Monthly Archives: October 2010

10 ways to save money

In these tough times, and especially with the holidays coming, everyone is thinking about cinching their wallets tighter. I’m sure everyone by now knows the top major ways to save money, such as eliminating credit card debt with a low-interest loan. Here are ten every day tips to put more money in your wallet at the end of the month.

  1. If you’re already paying for high-speed internet, consider cutting your phone bills by using MagicJack. (We are in no way affiliated with MagicJack). They have a free trial, try it first as you may find that it isn’t compatible with your service, but many people are very happy with it, the quality can be as good as any other system, and the prices are out of this world. Huge savings every year if it works with your system.
  2. Make a shopping list before you go out to the store. Don’t get sidetracked by goodies or that fancy-looking coffee. Just buy what’s on the list. If you’ve put goodies on the list, buy them! But impulse shopping accounts for a lot of extra money out of your wallet.
  3. Try this a couple of days a week- go out with just your drivers license and other necessary ID, and a 50 dollar bill. You’ll be surprised at how often you’ll think, “No, I don’t need that”, when it comes to either breaking a 50 or putting a package of gum on your credit card.
  4. Put your talent to good use. Are you a decent guitar player or is your piano languishing in the corner of your living room? Offer lessons to local kids, and charge $20 an hour. A few hours a week brings in a little extra income, and you’ll have a blast!
  5. Learn to say “no”. How often does a quick beer after work turn into a $50 session, plus a cab home?  You’ll be pleasantly surprised at how saying  no a couple of times a month saves $$$.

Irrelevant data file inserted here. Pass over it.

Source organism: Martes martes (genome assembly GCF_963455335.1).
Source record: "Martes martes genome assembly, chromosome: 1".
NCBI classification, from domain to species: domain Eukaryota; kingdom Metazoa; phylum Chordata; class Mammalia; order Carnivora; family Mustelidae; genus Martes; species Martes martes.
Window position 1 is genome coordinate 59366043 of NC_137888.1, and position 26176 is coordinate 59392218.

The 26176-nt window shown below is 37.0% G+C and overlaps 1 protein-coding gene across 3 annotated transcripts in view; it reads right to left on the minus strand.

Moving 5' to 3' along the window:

6. Ask yourself: do I really need this? Imagine if you will… It’s lunchtime and you’ve got an hour to kill. You find yourself in a department store and there’s a sale on. You pick up a beautifully packaged selection of  small, pretty bowls and chopsticks. And it’s half price. Now, stop! Ask yourself: Do I really need this? Exactly. Now, put it down and walk away.
  7. Cancel your gym membership. If you actually work out three to five times a week, then keep it. If it’s just a source of guilt most days, pack it in and walk your dog more often. Walk to work. Get off the bus four blocks before your stop. Ride your bike.
  8. Buy your Christmas gifts at sales. Start now, and hit the sales, but be aware of prices. Some sales are not as cost-saving as others. I’m not naming names, but a certain department store’s Black Friday special may be more expensive than buying the same item at.. say Lowe’s or Target.
  9. A Christmas lottery- rather than buy presents for everyone in the family, consider getting together and each picking a name out of a hat. Set an upper price limit.